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Benjamin Ellison's profile photoSebastian Schwiecker's profile photoManuel Morales's profile photoEric Lawrence's profile photo
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I think Google is becoming less... Google.
 
Maybe, becoming less open?
 
That means existing gmail labs feature will be gone? Hope not. 
 
in retrospect, surprised it took Page this long
 
perhaps they'll focus on building less great things instead of a bunch of shitty stuff
 
seems very un-Google-like. I thought they allowed employees to use up to 20% of their time working on developing new stuff....always figured successful ones ended up in Labs.
 
Sucks! But I think it's a smart move, prepping product better before launch will mean better products, and less products just being left on the shelf waiting for users to find them and play with them. I think Google has been moving to a place where everything is a lab, which s IMO more like the way Google was pre-Schmidt.
 
+Alexia Tsotsis I've always thought of Google as this adventurous company leading the way in innovations, not afraid to put some chips into a risky project. Killing off Labs makes me feel like a little piece of that died with it.
 
I've seen and heard this tone before at different companies, unfortunately things only moved downwards after that.
What it translates into is products taking longer to get to market, falling behind the market & innovation coming from new leaner startups, frustrated employees & users, and with time the company becoming less and less relevant.
 
I don't think they are going to slow down innovation, I think they are just streamlining the process from inception to product. Less public focus on their cakes in the oven will allow them to not have to focus lots of resources on bad products simply because they are public and lots of alpha users have latched on to them.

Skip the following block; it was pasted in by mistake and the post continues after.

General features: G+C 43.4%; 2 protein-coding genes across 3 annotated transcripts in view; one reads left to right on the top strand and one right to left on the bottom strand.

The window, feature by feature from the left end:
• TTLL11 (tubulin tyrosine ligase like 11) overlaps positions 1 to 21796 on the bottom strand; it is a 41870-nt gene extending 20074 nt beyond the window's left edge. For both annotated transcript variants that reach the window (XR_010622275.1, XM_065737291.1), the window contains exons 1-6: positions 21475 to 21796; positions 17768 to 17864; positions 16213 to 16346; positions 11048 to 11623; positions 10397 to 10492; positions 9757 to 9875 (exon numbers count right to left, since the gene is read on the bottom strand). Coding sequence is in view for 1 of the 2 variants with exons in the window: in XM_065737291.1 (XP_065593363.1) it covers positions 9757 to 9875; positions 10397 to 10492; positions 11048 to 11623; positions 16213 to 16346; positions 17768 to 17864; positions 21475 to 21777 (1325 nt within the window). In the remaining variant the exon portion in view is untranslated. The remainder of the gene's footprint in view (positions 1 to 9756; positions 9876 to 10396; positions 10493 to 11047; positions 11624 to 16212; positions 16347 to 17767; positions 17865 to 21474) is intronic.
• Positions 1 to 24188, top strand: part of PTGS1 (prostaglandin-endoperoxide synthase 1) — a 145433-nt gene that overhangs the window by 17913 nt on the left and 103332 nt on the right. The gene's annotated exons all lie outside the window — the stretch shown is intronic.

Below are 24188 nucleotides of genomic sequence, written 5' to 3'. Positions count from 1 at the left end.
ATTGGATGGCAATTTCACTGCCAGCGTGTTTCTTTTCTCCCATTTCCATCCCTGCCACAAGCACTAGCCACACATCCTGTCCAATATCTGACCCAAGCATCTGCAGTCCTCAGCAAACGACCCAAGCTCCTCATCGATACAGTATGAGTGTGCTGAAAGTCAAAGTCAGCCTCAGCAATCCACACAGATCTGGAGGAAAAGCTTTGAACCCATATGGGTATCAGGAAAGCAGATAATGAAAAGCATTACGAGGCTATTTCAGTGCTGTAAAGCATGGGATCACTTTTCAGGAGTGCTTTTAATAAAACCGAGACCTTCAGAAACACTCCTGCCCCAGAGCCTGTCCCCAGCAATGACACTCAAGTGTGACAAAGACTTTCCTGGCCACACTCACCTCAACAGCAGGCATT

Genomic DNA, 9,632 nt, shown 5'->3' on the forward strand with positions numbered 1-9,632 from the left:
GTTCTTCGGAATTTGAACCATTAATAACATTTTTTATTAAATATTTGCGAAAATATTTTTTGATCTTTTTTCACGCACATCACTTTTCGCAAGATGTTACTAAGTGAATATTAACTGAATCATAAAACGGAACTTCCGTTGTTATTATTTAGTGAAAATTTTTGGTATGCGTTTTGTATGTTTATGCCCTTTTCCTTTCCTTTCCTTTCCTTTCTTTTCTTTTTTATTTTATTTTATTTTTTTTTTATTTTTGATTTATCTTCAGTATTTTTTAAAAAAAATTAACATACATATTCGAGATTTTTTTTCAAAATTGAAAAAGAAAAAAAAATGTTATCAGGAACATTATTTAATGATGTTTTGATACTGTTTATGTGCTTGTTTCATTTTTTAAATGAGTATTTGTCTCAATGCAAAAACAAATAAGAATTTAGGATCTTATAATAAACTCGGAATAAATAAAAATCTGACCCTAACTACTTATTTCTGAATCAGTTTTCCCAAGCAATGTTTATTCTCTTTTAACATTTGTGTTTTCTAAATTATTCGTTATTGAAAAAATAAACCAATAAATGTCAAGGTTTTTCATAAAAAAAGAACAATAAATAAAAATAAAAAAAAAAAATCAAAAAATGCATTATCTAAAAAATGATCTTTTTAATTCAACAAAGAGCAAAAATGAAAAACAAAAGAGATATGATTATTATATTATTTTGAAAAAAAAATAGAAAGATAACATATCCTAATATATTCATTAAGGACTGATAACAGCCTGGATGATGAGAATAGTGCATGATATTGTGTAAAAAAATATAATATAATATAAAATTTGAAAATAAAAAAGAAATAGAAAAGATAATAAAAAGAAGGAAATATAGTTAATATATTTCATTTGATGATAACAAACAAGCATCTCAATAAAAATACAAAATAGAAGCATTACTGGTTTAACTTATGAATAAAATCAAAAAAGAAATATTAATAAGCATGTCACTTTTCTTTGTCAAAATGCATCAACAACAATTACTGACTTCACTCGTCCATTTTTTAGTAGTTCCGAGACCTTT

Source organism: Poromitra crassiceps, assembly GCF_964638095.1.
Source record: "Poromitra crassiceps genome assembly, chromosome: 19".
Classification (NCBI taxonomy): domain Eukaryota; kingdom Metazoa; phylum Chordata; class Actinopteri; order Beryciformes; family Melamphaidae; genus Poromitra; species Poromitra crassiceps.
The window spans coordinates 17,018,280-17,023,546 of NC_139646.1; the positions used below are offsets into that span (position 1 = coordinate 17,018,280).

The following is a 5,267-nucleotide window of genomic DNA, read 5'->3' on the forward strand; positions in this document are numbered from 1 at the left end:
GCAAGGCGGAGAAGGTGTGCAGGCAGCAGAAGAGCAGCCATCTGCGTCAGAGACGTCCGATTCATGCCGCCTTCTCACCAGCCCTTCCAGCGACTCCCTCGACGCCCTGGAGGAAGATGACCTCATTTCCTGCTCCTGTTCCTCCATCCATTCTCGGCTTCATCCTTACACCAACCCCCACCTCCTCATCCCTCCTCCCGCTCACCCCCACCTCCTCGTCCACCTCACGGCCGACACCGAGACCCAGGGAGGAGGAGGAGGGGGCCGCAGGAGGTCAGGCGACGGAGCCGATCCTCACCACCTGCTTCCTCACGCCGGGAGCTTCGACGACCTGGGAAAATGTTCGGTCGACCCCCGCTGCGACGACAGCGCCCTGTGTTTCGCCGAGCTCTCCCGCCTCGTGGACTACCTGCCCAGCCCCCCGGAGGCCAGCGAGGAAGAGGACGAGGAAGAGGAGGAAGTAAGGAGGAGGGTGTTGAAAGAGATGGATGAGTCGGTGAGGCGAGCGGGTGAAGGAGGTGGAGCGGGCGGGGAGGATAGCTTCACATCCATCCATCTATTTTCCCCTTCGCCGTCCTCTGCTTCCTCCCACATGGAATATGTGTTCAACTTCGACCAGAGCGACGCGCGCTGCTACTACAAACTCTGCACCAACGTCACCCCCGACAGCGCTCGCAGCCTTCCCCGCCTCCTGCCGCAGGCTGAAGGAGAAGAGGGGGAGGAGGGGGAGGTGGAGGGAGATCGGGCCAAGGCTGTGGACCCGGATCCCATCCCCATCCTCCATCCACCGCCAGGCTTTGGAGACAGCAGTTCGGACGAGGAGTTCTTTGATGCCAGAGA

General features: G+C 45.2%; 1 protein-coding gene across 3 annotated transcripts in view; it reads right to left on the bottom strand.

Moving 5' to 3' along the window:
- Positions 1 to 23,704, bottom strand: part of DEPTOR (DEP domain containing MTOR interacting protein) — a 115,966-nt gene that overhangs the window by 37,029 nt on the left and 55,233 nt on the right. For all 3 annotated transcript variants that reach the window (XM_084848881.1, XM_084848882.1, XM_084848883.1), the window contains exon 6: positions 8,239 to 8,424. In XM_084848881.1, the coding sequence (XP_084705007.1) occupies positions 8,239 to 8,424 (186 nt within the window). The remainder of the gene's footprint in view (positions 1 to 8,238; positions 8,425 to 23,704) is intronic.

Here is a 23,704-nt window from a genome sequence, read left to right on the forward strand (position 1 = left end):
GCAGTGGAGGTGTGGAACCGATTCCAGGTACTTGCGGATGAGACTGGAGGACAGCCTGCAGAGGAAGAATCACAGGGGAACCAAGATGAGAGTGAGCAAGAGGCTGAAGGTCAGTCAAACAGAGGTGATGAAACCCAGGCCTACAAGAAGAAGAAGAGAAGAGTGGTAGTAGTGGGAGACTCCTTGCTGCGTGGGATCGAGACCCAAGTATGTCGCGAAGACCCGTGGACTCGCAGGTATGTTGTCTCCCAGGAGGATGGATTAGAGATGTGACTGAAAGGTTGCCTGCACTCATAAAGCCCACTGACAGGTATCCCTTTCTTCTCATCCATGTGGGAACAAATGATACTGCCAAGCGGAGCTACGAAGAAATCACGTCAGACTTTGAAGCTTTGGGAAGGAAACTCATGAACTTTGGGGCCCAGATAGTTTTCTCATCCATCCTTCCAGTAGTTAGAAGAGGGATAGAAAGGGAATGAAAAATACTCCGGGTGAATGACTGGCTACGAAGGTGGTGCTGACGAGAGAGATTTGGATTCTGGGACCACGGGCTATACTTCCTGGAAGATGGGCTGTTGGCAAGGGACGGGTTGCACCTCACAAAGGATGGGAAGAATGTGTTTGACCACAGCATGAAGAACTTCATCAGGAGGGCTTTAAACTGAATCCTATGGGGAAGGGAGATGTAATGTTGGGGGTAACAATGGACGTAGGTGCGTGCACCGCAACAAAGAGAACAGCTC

I Like many of the Lab projects for Gmail a lot, especially Canned Response and Undo Send. I hope they will survive...

There are definitely other projects I would have killed first (Buzz anyone...).
 
There is lots of intrinsic innovation at Google, including the 20% rule.
 
I'm bummed. I like several of the graduates from their Labs.
 
I'm definitely bummed. And what is going to happen to all the labs I've currently enabled in gmail?
 
On one hand, it is sad because I think Labs was Google's kindle for innovation and exploring new areas. On the other hand, I think it make them look less professional and more like "tinkerers" with so many experiments in the open. This in turn makes them look less desirable to business enterprise. Overall I think the tinkerers will still tinker but it will be hidden under another disguise.
 
Hi +Alexia Tsotsis your article on TC today about google labs is damn good. I really liked the last line "Basically, less Waves and more Circles.". It makes more sense.
 
well, there goes the 20% time too huh...no bueno. I wonder if we'll see some sort of new open source space to have devs and users collaborate and drive innovation with popular add-ons 'graduating' into integration with existing Google products.
 
I think this will help them find focus. It will help change the image that Google products are in trial mode for years.
 
#RIP.#Google #Labs.Rip Google's Innovation Engine.RIP A innovative Company(Once).Long Live Page(Sucking)Rank
 
google should hire other programmers and keep running labs.. a lot of geeks are out there to volunteer too. .. i can't guess what might be going on through google head..
 
Thirteen years ago, Steve Jobs closed Apple's Advanced Technology Group (ATG).

This division created QuickTime, Spotlight (V-Twin) search and FireWire among other things. Also the first mass-distributed hyperlink programming platform, HyperCard.

Research & Development at Apple has certainly continued since 1997. A company doesn't need one division to innovate if every division does.
 
+Kumar Abinash Google doesn't employ volunteers. They're not looking for engineers desperate for a job or experience. They're looking for engineers who are turning down offers left and right. Only cash-strapped companies employ volunteers for any length of time.

Google can afford the financial costs of Google Labs. This isn't a cost-cutting measure; it's a strategic R&D decision.
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